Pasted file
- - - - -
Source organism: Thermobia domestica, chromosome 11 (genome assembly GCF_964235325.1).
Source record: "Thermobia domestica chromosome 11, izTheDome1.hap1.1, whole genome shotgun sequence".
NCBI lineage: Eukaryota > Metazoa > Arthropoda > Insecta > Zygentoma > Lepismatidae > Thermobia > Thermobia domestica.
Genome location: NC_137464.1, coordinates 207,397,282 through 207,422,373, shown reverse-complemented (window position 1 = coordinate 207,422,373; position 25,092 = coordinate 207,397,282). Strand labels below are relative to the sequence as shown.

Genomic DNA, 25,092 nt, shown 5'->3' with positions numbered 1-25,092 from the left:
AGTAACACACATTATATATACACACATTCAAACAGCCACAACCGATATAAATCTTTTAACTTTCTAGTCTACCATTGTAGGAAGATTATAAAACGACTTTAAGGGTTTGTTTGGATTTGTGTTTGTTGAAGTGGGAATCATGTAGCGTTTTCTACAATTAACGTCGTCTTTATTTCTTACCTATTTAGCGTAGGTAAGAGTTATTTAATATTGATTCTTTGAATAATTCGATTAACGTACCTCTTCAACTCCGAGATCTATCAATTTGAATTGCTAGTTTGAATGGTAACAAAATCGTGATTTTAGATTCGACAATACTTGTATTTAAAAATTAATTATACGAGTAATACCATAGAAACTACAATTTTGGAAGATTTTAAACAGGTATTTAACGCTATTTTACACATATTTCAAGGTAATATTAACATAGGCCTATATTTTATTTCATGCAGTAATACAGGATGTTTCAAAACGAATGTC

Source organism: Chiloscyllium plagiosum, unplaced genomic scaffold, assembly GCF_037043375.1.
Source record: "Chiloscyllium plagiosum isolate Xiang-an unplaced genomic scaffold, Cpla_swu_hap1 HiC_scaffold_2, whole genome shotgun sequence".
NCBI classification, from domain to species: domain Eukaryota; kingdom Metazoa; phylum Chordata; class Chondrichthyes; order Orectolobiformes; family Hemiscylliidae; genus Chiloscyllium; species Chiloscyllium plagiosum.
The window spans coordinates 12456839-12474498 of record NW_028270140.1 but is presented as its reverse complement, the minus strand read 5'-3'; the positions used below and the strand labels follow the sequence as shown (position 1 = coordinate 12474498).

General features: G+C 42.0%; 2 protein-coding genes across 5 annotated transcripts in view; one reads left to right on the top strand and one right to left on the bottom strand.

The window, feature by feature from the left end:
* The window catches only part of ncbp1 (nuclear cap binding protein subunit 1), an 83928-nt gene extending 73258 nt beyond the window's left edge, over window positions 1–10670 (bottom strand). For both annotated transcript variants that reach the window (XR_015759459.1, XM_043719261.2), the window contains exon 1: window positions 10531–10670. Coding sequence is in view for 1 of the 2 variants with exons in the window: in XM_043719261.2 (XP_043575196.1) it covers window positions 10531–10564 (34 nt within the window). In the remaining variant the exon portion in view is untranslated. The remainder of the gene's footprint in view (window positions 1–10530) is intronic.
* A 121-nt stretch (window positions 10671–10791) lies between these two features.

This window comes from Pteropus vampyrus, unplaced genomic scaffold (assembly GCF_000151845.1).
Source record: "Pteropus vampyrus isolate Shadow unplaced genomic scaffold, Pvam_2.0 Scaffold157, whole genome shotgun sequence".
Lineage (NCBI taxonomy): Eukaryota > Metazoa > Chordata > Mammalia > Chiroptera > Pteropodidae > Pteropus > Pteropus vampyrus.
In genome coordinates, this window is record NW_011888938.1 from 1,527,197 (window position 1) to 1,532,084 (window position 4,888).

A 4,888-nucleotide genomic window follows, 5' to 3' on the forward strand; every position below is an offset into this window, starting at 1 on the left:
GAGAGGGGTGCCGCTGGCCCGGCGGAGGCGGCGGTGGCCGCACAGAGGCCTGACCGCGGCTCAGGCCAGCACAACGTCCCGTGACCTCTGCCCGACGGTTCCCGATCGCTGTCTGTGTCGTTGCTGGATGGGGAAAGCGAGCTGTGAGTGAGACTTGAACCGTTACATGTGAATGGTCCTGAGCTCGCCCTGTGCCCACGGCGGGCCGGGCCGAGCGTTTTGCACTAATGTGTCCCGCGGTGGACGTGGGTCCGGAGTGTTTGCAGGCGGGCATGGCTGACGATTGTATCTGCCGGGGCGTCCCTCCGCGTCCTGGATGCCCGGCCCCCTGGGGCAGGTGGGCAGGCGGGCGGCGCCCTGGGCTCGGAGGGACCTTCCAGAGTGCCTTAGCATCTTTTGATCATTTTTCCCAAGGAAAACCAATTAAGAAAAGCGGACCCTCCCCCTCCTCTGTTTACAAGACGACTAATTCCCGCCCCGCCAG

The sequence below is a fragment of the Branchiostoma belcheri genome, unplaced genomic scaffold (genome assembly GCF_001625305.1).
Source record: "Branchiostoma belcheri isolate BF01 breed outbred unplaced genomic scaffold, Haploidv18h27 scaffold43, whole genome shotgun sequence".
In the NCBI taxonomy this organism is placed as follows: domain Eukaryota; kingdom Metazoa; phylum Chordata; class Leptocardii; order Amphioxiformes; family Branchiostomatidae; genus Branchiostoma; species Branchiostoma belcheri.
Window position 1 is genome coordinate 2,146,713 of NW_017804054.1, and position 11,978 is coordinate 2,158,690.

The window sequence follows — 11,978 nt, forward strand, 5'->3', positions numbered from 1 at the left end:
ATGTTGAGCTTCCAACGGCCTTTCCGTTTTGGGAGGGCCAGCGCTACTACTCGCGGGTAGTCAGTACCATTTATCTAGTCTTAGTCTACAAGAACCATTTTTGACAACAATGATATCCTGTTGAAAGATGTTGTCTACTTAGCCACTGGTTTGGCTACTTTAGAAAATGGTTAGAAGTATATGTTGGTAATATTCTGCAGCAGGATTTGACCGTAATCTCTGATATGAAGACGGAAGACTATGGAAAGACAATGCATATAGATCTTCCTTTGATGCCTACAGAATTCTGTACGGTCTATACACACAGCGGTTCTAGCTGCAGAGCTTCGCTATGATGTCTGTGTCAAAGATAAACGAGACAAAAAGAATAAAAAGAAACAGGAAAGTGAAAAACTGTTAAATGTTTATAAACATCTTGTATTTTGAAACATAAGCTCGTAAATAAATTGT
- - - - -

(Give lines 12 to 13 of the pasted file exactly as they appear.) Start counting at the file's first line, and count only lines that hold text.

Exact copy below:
The window, feature by feature from the left end:
* The window catches only part of ncbp1 (nuclear cap binding protein subunit 1), an 83928-nt gene extending 73258 nt beyond the window's left edge, over window positions 1–10670 (bottom strand). For both annotated transcript variants that reach the window (XR_015759459.1, XM_043719261.2), the window contains exon 1: window positions 10531–10670. Coding sequence is in view for 1 of the 2 variants with exons in the window: in XM_043719261.2 (XP_043575196.1) it covers window positions 10531–10564 (34 nt within the window). In the remaining variant the exon portion in view is untranslated. The remainder of the gene's footprint in view (window positions 1–10530) is intronic.